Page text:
Emirates Hotels $125m Wolgan Valley resort becomes world's first internationally accredited carbon-neutral resort.
Green acclaim for Emirates Hotels
Emirates Hotels and Resorts' A$125 million (Dh404.6m) conservation-based luxury Wolgan Valley Resort and Spa in Australia has become the world's first internationally accredited carbon-neutral hotel, the Emirates Group's hospitality division says. The certification was issued under the auspices of the international programme carboNZeroCert.
The carbon footprint of the travel and tourism industry, including aviation, is about 5 per cent of global carbon emissions, the UN World Tourism Organisation says. "Although it was necessary to buy a small quantity of carbon credits to achieve carbon neutrality for Wolgan Valley, this will only be necessary for the first year or two of operation," said Tony Williams, the hospitality group's senior vice president of resorts and projects.
"As we implement further emissions reduction programmes on-site, and as re-vegetation areas continue to grow, Wolgan Valley is likely to become completely carbon neutral. This will occur when newly planted trees mature sufficiently to absorb more carbon dioxide, as well as through continual operational improvements." Measures to reduce the hotel's carbon footprint included the protection of vegetated areas. More than 175,000 indigenous trees were planted as part of that effort.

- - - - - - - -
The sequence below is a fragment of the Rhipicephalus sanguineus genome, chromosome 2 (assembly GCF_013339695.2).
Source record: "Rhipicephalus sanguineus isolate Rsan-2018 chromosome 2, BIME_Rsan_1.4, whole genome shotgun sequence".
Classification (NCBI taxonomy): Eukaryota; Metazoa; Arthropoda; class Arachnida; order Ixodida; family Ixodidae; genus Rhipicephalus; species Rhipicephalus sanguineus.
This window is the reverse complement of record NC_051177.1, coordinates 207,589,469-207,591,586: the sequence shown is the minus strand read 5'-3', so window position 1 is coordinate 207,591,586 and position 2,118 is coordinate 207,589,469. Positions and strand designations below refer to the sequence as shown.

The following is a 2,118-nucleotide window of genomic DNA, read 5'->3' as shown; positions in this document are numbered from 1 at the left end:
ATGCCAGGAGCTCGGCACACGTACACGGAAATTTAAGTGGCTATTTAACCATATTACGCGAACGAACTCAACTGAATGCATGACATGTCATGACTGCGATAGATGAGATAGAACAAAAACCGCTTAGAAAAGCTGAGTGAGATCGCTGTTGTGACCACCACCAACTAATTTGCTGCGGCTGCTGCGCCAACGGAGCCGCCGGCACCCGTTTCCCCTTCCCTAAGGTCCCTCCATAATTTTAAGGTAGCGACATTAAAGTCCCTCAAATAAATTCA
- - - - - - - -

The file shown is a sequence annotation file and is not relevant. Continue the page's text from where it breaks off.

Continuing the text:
Emirates said the overall footprint of the resort was already low due to the application of green building principles in its design and construction, which included the use of solar power and heat recovery. The resort's electricity supplier also agreed to provide 35 per cent of the resort's power from renewable energy, the maximum proportion currently available. The resort has also sourced its regional food and other supplies from within a 160km radius, reducing the emissions associated with the transportation of the products.
Wolgan Valley, which opened last October in the Blue Mountains of New South Wales state, is Emirates's first international hotel project. Emirates Group launched its luxury Bedouin resort in the Dubai Desert Conservation Reserve in 1999. It set up Emirates Hotels and Resorts in 2006 to expand its hospitality operations internationally. "Many people are looking for [sustainable] tourism and this is increasing day by day," said Noel Massoud, the chief executive of International Hotel Consultants and the eco-friendly hotel chain Jinan Hotels and Resorts, based in Abu Dhabi.
"Any business like the hotel industry that depends on attracting and retaining customers needs to respond quickly and accurately to the issues that their target audience cares about." Emirates's $253m eco-resort in the Seychelles has been delayed due to the economic downturn. The resort's opening was scheduled for next year, but is now planned to open in late 2012. @Email:email@example.com